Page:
An Editorial by Warren J. Blumenfeld
In this season of increased public criticism of lesbian, gay, bisexual, and transgender (LGBT) people by political and "religious" conservatives, I cannot help thinking about something Frederick Douglass, the escaped slave and abolitionist, once said when he described the dehumanizing effects of slavery not on slaves alone, but also on white slave owners, whose position to slavery corrupted their humanity. While the social conditions of the 19th century were very different from today, nonetheless, I believe Douglass's words hold meaning by analogy: "No [person] can put a chain about the ankle of [another person] without at last finding the other end fastened about [his or her] own neck."
Though it cannot be denied that the scapegoating of LGBT people by conservatives serves their POLITICAL interests in a number of ways, eventually this strategy will backfire and the chain will take hold of them.
In truth, homophobia (prejudice and discrimination against LGBT people) is pervasive throughout the society and each of us, irrespective of sexual identity, is at risk of its harmful effects.
First, homophobic conditioning compromises the integrity of people by pressuring them to treat others badly, which are actions contrary to their basic humanity. It inhibits one's ability to form close, intimate relationships with members of one's own sex, generally restricts communication with a significant portion of the population and, more specifically, limits family relationships.
Homophobia locks all people into rigid gender-based roles, which inhibit creativity and self expression. It often is used to stigmatize, silence, and, on occasion, target people who are perceived or defined by OTHERS as gay, lesbian, or bisexual, but who are, in actuality, heterosexual.
In addition, homophobia is one cause of premature sexual involvement, which increases the chances of teen pregnancy and the spread of sexually transmitted diseases (STDs). Young people, of ALL sexual identities, are often pressured to become HETEROSEXUALLY active to prove to themselves and others that they are "normal."
Societal homophobia prevents some LGBT people from developing an authentic self identity, and adds to the pressure to marry, which in turn places undue stress and oftentimes trauma on themselves as well as their heterosexual spouses and their children.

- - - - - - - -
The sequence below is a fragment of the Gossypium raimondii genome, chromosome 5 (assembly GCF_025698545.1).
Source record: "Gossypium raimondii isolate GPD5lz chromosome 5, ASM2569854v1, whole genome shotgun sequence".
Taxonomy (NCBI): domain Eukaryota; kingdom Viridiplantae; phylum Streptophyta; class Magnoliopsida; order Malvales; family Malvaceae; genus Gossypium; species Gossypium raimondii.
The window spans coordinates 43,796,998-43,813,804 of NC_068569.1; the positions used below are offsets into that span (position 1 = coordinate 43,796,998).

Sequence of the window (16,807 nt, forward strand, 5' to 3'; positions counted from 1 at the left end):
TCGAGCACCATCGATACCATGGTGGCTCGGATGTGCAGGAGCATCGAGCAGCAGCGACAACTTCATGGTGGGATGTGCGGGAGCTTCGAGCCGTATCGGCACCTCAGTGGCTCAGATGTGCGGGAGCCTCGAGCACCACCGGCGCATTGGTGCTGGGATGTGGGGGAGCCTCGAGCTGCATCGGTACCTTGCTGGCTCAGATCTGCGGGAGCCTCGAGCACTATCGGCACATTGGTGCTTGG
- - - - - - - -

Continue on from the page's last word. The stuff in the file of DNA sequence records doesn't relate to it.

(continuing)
Homophobia combined with sexphobia (fear and revulsion of sex) results in the elimination of discussions of the lives and sexuality of LGBT people as part of school-based sex education, keeping vital information from all students. Such a lack of information can kill people in the age of AIDS. And homophobia (along with racism, sexism, classism, sexphobia) inhibits a unified and effective governmental and societal response to the AIDS pandemic.
With all of the truly important issues facing the world, homophobia diverts energy from more constructive endeavors. It also prevents heterosexuals from accepting the benefits and gifts offered by LGBT people: theoretical insights, social and spiritual visions and options, contributions in the arts and culture, to religion, to family life, indeed, to all facets of society. Ultimately, it inhibits appreciation of other types of diversity, making it unsafe for everyone because each person has unique traits not considered mainstream or dominant. Therefore, we are ALL diminished when any one of us is demeaned.
The meaning is quite clear. When any group of people is scapegoated, it is ultimately everyone's concern. For today, lesbian, gay, bisexual, and transgender people are targeted. Tomorrow, they may come for you. Everyone, therefore, has a self interest in actively working to dismantle all the many forms of bigotry, including homophobia.
I believe that we are ALL born into an environment polluted by homophobia (one among many forms of oppression) which falls upon us like acid rain. For some people, spirits are tarnished to the core, others are marred on the surface, and no one is completely protected. Therefore, we all have a responsibility, indeed an opportunity, to join together as allies to construct protective shelters from the corrosive effects of bigotry while working to clean up the homophobic environment in which we live. Once sufficient steps are taken to reduce this pollution, we will all breathe a lot easier.
Warren J. Blumenfeld is editor of Homophobia: How We All Pay the Price, and the Journal of Gay, Lesbian, and Bisexual Identity. He can be reached at firstname.lastname@example.org